The Chicago Blackhawks can’t win.
The team does something right and they should have done it different; the team does something wrong and they should have done it right. Perhaps it’s the whole defending champion thing that has critics and the league ready to pounce on this squad at any misstep or perhaps even the genuine knowledge the Blackhawks have yet to play to their potential in either of their series thus far in this year’s playoff race.
Either way, Chicago showed up Sunday afternoon at the Madhouse on Madison, as the United Center is lovingly referred to by Blackhawks fans, and regardless of still not honing in on the higher level of play everyone knows what this team is capable of (if they ever do find it, whomever their opponent is in that particular series will be finished for good). Chicago played with an undeterred will to win, besting the Los Angeles Kings 3-1 and taking a 1-0 series lead.
While those in Los Angeles will focus on the “bad” officiating over a Brandon Bollig dive that put the Blackhawks on a power play and in turn scoring the game’s first goal, those in Chicago could find a few setbacks in today’s game to focus on themselves — mainly a disallowed Jonathan Toews goal in the second period that would have set the Blackhawks up in a 2-0 lead. In postgame interviews the team admitted the bench was a bit bummed at the call but definitely knew there was still plenty of time to fight.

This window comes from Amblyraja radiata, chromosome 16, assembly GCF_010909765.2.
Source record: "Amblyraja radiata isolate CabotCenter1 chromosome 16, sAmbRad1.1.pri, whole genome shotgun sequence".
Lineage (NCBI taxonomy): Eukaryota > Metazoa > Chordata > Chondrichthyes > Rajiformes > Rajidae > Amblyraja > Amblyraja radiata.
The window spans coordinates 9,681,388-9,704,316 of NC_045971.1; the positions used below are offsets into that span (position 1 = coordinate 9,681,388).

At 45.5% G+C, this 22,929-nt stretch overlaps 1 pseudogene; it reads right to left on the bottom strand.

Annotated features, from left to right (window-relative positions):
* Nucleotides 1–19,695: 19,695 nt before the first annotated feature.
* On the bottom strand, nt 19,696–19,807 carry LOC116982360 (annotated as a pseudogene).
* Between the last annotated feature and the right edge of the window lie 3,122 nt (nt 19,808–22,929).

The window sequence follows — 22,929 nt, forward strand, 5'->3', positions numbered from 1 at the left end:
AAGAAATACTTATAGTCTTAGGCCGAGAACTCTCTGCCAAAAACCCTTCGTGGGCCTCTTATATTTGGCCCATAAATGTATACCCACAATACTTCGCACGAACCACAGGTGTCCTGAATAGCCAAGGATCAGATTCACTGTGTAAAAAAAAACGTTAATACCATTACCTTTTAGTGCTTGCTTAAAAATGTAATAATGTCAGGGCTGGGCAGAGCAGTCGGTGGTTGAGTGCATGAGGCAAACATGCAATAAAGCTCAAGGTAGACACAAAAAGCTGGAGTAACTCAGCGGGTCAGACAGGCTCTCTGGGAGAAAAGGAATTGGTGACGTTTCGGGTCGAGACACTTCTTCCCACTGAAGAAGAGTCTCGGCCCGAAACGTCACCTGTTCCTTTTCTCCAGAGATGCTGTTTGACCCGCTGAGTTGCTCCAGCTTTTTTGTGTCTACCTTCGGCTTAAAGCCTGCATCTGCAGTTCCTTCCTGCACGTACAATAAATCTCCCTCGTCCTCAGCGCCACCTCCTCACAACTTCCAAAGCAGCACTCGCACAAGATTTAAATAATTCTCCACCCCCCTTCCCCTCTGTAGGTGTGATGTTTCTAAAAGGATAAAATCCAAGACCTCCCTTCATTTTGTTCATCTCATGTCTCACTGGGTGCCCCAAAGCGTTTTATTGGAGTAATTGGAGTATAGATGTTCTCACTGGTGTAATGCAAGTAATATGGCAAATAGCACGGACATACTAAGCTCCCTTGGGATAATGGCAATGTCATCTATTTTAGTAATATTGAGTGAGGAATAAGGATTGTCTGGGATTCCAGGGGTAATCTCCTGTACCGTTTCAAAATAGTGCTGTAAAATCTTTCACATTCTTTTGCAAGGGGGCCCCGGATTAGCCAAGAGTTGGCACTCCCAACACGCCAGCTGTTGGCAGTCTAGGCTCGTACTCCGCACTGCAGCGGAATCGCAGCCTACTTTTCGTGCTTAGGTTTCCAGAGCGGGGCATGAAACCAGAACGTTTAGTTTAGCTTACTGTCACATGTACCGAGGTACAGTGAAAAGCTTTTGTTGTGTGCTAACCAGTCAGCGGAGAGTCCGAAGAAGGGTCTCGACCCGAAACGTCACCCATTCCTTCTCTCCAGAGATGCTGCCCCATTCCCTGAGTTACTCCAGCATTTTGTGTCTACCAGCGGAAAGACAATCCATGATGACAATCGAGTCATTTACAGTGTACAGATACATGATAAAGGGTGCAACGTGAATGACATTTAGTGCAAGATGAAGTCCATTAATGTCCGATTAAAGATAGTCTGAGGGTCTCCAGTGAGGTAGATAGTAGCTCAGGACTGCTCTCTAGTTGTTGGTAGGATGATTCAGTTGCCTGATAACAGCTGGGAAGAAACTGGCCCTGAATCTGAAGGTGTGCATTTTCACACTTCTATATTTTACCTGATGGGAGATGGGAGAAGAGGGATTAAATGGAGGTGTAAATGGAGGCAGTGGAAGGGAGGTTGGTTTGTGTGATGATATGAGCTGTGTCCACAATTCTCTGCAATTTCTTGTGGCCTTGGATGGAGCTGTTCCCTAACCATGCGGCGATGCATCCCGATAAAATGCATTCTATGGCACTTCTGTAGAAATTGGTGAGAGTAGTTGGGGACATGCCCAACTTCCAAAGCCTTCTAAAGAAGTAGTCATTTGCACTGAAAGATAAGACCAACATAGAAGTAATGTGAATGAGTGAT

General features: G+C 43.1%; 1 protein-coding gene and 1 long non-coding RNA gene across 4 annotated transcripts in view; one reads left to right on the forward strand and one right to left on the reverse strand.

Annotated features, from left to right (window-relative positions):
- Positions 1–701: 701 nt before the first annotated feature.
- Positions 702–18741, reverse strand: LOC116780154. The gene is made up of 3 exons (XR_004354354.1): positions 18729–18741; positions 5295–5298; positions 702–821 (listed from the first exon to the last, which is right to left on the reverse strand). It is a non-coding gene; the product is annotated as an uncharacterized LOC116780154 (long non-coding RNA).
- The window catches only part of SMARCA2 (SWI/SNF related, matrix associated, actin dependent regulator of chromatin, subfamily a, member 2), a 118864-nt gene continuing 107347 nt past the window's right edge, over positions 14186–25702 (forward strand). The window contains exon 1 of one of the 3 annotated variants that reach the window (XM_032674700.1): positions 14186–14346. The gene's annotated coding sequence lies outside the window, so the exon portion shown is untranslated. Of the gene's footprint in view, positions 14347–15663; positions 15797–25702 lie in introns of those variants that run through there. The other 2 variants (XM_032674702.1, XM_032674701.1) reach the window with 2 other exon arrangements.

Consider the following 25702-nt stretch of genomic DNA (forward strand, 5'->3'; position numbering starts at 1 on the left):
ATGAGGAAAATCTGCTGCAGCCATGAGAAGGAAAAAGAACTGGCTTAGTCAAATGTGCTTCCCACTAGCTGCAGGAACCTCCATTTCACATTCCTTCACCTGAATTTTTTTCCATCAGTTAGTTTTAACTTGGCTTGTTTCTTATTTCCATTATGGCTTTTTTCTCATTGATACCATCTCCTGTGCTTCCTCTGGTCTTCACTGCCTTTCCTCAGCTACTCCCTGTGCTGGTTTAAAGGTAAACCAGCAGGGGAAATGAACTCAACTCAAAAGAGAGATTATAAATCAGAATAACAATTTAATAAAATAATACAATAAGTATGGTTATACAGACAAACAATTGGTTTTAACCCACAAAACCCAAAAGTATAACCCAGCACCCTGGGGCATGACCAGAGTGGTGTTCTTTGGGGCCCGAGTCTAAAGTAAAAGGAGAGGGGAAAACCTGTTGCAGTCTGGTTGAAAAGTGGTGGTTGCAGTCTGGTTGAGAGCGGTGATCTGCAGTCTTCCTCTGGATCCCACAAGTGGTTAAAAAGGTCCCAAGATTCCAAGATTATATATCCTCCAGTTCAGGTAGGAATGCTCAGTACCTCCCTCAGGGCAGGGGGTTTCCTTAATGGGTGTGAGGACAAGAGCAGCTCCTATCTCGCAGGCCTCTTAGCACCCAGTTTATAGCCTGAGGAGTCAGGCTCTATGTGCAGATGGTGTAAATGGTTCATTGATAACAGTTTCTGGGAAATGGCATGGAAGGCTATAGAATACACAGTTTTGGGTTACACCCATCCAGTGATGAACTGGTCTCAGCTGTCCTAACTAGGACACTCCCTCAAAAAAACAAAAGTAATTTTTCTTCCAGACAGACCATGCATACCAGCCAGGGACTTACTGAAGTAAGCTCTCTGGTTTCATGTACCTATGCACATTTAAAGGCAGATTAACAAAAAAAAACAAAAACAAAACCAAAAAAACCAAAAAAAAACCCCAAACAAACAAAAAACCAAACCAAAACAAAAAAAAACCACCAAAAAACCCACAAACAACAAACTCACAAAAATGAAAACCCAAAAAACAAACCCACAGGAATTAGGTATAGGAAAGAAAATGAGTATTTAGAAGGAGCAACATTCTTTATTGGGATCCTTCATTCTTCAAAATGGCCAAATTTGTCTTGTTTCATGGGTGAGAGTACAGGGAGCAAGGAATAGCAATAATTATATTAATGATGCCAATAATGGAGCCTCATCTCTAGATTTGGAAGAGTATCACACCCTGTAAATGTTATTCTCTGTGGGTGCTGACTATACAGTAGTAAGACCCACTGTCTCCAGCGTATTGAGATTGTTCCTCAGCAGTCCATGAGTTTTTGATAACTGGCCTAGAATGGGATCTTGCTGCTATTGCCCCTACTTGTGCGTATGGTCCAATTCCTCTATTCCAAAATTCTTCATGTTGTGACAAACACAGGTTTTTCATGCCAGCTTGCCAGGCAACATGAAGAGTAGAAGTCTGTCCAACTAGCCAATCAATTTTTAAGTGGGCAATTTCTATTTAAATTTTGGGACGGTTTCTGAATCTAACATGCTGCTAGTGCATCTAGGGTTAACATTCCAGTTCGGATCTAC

Despite the validity of the call, the Blackhawks used the setback to take over the entire nature of the game on Sunday, seemingly calling a game, set, match to the whole ordeal before the final buzzer even sounded. That was a far cry from the team that was booed off their home ice by fans last week after a faulty first period against the Minnesota Wild. The Kings baited and the Blackhawks didn’t respond. The refs missed calls and the Blackhawks kept moving. It was a team effort reminiscent of, dare I say, last year’s championship team.
Now hundreds of minutes of hockey are still left to be played here; this series is still very much up for grabs. But the Blackhawks are good enough to win on sheer talent alone, which has become a detriment to the team’s determination factor, leaving them almost lazy at times.
You can’t win the Stanley Cup on skill alone. The winners of the Cup always have something extra — the will to fight beyond what the team is usually capable of. The winner of the Stanley Cup has to want it, and on Sunday afternoon in a mad arena just two miles outside of downtown Chicago, the home team finally started to want it more than ever.